Hardy bamboo varieties can withstand freezing temperatures of -20°F (-29°C.). On the other hand, some cannot handle a light frost. There is a species of bamboo for almost every climate. 

Pest Resistance

Animals like deer, rabbits, and other mammals do not take a liking to bamboo. This is one of the many reasons gardeners grow it. 

Bamboo is hardly disturbed by insect pests. But in dry climates, they are vulnerable to bamboo mites.  

Environmental Benefits

Bamboo can absorb greenhouse gases and release oxygen into the environment. Bamboo is a renewable resource that can help solve the dwindling forest problem. 

Hardwood forests take a while to grow back, but bamboo plants grow quickly, and depending on the species, can be harvested within 1-5 years. 

With their extensive root system, bamboo plants can help prevent soil erosion which would benefit topsoil depleted areas.

Easy to Grow

Another advantage of bamboos is how easy they are to grow. With the right climate and environmental conditions, bamboo trees can grow in any reasonably well-drained, fertile soil. 

It does not require a lot of maintenance. Although bamboos can tolerate drought, they thrive with regular irrigation. 

Privacy Screening

Bamboo can be used as an inexpensive, fast-growing, and attractive privacy screen. If you are not concerned about invasiveness, you can get the running species, which can grow more than 3 feet each day. Climbing species take a while to fill in.  

Used Around the World

With their high nutritional value, bamboos are used as medicine and food by livestock and people everywhere. Their strong fibers are also used as building materials.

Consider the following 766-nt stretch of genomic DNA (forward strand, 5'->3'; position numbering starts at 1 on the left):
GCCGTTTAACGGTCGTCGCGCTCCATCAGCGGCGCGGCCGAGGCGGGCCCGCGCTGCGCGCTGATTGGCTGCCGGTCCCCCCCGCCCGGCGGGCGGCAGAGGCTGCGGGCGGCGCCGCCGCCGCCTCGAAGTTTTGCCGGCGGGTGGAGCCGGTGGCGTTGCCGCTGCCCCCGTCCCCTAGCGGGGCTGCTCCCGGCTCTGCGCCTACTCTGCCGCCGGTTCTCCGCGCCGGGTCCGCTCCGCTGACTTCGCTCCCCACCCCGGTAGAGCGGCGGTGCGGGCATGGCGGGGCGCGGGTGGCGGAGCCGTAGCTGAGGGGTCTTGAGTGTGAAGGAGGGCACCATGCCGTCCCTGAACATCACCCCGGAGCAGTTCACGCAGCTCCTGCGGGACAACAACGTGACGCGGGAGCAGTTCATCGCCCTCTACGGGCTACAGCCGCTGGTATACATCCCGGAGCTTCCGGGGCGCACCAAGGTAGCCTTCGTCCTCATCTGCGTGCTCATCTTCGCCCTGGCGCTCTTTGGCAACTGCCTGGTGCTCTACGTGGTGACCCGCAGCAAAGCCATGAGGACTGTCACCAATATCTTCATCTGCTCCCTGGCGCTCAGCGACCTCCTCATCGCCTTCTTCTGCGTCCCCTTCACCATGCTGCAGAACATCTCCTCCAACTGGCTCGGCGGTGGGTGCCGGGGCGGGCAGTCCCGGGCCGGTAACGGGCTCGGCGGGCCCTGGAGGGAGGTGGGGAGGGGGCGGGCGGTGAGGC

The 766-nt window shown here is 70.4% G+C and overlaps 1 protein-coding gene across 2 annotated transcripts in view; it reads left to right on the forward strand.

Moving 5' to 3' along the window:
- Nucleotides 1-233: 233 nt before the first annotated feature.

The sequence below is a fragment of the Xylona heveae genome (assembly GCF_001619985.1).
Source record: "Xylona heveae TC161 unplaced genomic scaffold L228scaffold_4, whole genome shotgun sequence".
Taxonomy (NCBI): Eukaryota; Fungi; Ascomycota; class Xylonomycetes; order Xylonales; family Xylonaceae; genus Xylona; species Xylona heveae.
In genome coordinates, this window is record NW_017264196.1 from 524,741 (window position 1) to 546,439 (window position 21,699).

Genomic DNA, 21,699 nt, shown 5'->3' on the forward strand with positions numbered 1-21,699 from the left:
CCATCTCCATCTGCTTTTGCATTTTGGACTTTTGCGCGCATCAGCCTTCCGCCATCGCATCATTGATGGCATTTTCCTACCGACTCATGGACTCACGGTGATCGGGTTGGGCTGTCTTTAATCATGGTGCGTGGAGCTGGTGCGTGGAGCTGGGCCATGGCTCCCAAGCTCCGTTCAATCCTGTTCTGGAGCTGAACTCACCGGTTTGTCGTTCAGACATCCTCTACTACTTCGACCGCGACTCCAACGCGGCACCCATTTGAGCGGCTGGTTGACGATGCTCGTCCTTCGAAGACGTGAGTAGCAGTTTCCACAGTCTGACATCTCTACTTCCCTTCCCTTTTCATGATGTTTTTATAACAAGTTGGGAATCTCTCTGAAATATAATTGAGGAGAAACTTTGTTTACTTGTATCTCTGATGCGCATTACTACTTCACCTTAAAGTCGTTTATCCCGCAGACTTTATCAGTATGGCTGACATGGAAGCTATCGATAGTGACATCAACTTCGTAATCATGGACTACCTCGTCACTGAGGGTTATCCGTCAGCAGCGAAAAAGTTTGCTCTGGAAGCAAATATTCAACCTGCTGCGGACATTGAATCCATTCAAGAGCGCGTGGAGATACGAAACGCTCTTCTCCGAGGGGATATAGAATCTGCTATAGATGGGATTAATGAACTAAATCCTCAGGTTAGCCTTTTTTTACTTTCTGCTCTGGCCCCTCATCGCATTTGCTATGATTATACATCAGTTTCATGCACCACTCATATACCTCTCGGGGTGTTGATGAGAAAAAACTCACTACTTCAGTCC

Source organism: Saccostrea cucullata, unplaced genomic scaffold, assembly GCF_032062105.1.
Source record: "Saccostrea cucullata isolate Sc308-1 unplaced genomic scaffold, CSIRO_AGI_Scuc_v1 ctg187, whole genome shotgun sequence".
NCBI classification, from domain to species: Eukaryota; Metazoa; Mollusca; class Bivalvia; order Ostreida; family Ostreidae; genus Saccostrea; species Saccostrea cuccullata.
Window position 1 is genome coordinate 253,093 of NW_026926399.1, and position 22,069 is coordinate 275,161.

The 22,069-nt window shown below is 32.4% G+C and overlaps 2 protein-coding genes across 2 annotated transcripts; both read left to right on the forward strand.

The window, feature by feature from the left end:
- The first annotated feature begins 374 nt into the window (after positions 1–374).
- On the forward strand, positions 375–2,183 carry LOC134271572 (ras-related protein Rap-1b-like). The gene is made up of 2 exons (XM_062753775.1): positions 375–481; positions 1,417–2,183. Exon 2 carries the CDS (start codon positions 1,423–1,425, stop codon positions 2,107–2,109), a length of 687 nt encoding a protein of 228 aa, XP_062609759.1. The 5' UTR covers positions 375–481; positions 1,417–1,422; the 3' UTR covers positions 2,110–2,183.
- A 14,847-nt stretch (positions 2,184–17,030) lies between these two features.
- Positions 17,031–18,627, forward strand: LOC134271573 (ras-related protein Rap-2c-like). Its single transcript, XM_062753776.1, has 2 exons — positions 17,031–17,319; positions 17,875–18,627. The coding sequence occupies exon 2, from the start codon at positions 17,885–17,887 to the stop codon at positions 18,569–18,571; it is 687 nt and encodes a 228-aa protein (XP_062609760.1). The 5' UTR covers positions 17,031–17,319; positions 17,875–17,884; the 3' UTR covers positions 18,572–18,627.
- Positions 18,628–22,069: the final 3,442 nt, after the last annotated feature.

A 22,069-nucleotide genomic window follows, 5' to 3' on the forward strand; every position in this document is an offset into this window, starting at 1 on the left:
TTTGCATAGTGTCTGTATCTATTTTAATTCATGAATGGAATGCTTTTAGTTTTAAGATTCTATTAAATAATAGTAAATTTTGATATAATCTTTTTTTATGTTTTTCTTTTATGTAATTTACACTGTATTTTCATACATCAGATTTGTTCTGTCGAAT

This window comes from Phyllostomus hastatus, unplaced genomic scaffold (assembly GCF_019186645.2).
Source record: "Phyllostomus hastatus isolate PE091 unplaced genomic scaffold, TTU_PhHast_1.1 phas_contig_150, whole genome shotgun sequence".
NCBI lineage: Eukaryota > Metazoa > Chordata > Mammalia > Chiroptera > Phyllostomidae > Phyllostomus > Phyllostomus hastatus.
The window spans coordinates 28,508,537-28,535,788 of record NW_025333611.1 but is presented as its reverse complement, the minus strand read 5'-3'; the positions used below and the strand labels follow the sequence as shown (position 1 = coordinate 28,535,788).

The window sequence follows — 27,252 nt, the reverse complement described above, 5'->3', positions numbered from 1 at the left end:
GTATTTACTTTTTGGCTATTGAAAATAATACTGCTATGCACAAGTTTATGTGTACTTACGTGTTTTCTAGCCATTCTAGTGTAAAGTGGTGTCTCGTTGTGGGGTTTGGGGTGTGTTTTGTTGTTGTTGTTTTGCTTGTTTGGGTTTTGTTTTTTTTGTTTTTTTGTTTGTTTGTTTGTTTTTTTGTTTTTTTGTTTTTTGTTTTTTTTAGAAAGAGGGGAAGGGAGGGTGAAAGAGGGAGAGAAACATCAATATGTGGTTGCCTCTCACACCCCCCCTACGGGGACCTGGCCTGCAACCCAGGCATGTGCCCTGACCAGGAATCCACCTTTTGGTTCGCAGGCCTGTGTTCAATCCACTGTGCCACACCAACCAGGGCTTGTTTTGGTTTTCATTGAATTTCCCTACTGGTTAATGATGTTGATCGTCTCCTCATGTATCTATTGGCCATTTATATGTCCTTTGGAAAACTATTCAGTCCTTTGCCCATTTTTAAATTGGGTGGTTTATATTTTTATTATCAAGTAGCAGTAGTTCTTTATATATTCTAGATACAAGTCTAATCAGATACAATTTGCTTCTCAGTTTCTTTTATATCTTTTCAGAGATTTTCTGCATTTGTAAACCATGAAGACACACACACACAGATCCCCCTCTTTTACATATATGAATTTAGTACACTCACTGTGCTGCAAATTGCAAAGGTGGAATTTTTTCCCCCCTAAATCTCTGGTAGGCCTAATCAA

Bamboo is also used for making items like paper, musical instruments, fishing poles, and floor mats.

Cons of Growing Bamboo

the green leaf bamboo in garden

Bamboo Is Invasive

Its reputation for being very invasive is enough reason not to grow bamboo. Even though some less invasive species are available, you may still run the risk of experiencing this invasiveness. 

For some bamboo species, their rhizomes can grow up to 20 feet within a single growing season. In the right conditions, some bamboo can grow 3-4 feet high within 24 hours. 

A Threat to Biodiversity

Due to their invasive growing habit, bamboo plants are a menace to other plants. They may eventually outcompete them for the habitat. 

Bamboo Wants a Relationship, Not Something Casual

If you like to rip out plants each season to try something new, then do not grow a bamboo. 

One issue with growing bamboo is it wants to stay for the long term. Trying to get rid of it is a difficult task. 

Difficult to Eradicate

When bamboos get out of hand, they can be quite difficult to control. Once a running bamboo is mature, its herbicide-resistant rhizomes stretch out to almost 100 feet. It can also send its shoots out at any point. 

To get rid of it, you can either dig up the soil and remove the rhizomes or mow it down to hinder the rhizomes. You can also apply herbicides frequently. Worst case scenario, you might end up using a combination of these methods. 

Best Time to Grow Bamboo

Bamboo rhizomes are lively during summer to the backend of autumn. So, if you intend to plant bamboo, you should do it during spring or at the beginning of autumn. Although, autumn is usually the more preferred time for planting.

Planting bamboo at the start of autumn ensures the roots spread throughout the soil before becoming dormant during the winter. As spring approaches, the bamboo root system is already established and prepared for a new growing season. 

You should not plant bamboo plants during periods of active growth. For most bamboo, this period is towards the end of summer.

This is when new leaves start growing, and new shoots emerge. If the roots are disturbed during this period, it can cause harm to the bamboo. 

You can plant container bamboo at any time. Since the roots are not disturbed, the potted bamboos can be safely transplanted.

When you decide to transplant potted bamboos during their growing season, you should take care and not disturb its root ball.

Final Take

Bamboo will thrive when planted in the shade or exposed to sunlight. Depending on the amount of sunlight exposure, bamboo of similar species will look different.

Bamboos planted in shady or crowded locations grow tall with less foliage at the plant base. In contrast, those exposed to sufficient sunlight are typically shorter with bushier foliage.


Similar Posts